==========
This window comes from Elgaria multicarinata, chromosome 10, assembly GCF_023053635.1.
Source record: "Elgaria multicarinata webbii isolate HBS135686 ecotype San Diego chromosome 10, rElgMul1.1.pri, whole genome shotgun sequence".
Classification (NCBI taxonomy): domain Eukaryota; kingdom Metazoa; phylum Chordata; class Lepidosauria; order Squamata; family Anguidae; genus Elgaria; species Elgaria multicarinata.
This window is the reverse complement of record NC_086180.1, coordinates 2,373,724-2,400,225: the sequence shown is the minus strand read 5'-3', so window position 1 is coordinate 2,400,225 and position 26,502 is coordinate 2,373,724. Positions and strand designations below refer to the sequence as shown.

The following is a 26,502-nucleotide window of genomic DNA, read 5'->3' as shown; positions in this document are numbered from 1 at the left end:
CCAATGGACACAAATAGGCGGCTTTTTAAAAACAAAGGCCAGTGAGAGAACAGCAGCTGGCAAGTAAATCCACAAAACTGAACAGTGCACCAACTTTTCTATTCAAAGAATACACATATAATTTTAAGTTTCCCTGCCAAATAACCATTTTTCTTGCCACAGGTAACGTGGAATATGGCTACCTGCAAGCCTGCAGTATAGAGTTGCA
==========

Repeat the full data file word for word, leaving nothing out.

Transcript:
This window comes from Elgaria multicarinata, chromosome 10, assembly GCF_023053635.1.
Source record: "Elgaria multicarinata webbii isolate HBS135686 ecotype San Diego chromosome 10, rElgMul1.1.pri, whole genome shotgun sequence".
Classification (NCBI taxonomy): domain Eukaryota; kingdom Metazoa; phylum Chordata; class Lepidosauria; order Squamata; family Anguidae; genus Elgaria; species Elgaria multicarinata.
This window is the reverse complement of record NC_086180.1, coordinates 2,373,724-2,400,225: the sequence shown is the minus strand read 5'-3', so window position 1 is coordinate 2,400,225 and position 26,502 is coordinate 2,373,724. Positions and strand designations below refer to the sequence as shown.

The following is a 26,502-nucleotide window of genomic DNA, read 5'->3' as shown; positions in this document are numbered from 1 at the left end:
CCAATGGACACAAATAGGCGGCTTTTTAAAAACAAAGGCCAGTGAGAGAACAGCAGCTGGCAAGTAAATCCACAAAACTGAACAGTGCACCAACTTTTCTATTCAAAGAATACACATATAATTTTAAGTTTCCCTGCCAAATAACCATTTTTCTTGCCACAGGTAACGTGGAATATGGCTACCTGCAAGCCTGCAGTATAGAGTTGCA